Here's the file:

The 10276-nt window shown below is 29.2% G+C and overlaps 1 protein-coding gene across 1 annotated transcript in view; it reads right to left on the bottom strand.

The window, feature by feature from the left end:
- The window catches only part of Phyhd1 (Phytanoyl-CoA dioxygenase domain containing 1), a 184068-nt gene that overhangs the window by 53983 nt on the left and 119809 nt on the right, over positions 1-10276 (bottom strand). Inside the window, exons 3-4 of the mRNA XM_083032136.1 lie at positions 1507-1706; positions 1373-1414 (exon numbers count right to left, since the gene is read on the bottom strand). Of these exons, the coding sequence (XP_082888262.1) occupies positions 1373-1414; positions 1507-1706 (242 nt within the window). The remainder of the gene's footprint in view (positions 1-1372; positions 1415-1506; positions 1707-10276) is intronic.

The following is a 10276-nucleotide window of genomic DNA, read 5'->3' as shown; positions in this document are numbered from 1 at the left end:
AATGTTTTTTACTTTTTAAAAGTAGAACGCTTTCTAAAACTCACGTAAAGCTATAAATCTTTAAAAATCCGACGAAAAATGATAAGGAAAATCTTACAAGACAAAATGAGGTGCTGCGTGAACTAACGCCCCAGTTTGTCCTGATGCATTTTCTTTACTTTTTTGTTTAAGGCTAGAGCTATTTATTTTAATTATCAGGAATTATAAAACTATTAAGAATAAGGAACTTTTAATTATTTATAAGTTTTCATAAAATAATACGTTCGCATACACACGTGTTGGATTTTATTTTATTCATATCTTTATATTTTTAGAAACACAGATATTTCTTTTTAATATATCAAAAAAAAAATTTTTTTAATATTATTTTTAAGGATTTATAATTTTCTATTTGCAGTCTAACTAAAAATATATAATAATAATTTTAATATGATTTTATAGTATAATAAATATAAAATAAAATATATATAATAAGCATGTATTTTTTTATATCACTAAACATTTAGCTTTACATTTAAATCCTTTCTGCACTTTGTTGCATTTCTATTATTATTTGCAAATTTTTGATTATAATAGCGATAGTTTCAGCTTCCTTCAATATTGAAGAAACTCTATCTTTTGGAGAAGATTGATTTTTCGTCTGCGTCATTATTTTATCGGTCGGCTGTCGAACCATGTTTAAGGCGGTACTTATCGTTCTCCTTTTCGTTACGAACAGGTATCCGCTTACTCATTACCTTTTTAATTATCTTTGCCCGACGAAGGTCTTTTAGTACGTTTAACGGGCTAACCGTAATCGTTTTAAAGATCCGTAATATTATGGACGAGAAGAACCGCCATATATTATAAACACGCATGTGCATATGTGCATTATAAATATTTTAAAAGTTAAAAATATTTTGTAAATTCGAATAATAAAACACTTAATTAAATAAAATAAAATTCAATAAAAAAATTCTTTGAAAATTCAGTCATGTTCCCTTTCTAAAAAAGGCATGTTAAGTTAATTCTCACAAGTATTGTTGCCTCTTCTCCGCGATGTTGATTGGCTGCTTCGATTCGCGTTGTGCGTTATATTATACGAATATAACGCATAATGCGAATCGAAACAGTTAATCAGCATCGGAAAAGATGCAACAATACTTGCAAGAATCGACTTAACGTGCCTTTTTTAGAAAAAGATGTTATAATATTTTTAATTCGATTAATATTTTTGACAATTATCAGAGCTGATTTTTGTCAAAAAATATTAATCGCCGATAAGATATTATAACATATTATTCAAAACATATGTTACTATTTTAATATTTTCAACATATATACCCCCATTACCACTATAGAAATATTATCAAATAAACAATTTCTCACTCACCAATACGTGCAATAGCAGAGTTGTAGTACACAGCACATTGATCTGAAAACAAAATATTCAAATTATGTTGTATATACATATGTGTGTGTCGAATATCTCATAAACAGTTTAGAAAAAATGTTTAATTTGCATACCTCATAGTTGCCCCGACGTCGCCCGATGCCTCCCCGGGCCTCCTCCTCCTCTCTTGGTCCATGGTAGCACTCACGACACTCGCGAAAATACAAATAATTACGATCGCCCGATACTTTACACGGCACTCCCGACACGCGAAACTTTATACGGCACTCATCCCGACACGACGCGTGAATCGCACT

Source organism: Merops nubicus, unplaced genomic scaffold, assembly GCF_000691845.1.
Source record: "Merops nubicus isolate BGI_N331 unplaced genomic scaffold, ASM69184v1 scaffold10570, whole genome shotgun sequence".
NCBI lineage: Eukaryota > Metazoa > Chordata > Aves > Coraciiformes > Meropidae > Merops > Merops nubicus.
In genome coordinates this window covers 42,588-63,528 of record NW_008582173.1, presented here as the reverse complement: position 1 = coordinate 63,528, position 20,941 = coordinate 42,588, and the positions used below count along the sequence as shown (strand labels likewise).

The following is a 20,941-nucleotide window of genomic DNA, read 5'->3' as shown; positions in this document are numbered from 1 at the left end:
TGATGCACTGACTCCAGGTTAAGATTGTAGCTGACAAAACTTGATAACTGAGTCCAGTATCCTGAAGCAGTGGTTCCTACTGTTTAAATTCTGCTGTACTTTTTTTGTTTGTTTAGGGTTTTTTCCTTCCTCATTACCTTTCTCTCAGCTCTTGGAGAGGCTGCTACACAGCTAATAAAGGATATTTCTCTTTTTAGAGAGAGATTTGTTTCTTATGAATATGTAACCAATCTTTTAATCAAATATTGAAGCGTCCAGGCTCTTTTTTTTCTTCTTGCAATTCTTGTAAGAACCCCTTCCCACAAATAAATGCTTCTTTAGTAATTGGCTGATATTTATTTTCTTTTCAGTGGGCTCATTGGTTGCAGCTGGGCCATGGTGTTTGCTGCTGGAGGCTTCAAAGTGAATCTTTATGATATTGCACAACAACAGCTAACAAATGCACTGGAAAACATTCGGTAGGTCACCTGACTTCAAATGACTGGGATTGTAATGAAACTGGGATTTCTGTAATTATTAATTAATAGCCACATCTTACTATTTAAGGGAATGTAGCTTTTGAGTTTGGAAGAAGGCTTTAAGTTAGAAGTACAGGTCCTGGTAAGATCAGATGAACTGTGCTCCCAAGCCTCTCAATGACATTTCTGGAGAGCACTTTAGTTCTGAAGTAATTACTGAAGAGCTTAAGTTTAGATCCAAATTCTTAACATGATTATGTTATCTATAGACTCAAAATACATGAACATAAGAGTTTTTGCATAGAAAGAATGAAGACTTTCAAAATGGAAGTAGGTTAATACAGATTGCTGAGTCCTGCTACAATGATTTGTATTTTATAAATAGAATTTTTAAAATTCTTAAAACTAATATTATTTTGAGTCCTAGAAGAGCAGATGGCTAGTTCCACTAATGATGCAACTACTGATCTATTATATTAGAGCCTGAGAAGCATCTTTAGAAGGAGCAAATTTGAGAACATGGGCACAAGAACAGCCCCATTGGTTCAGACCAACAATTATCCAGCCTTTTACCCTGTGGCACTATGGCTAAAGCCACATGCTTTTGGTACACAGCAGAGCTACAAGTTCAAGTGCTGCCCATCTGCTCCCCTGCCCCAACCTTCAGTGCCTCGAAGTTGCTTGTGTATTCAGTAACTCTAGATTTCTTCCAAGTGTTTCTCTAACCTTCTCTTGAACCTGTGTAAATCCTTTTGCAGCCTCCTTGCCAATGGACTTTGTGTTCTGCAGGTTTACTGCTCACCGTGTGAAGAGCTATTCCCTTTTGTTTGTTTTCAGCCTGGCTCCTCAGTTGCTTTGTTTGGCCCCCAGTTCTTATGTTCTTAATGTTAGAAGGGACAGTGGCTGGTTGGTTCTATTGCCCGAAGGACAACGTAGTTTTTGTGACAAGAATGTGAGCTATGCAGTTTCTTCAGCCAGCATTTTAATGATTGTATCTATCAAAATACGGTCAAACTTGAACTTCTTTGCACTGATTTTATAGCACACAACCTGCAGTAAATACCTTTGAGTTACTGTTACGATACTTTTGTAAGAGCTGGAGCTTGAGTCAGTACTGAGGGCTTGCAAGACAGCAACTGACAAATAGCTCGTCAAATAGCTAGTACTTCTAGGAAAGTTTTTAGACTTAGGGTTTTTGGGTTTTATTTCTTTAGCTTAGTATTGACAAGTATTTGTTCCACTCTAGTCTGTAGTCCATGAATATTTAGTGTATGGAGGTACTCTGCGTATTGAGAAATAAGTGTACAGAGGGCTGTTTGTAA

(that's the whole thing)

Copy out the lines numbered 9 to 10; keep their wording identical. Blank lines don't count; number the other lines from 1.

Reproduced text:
In genome coordinates this window covers 42,588-63,528 of record NW_008582173.1, presented here as the reverse complement: position 1 = coordinate 63,528, position 20,941 = coordinate 42,588, and the positions used below count along the sequence as shown (strand labels likewise).

The following is a 20,941-nucleotide window of genomic DNA, read 5'->3' as shown; positions in this document are numbered from 1 at the left end: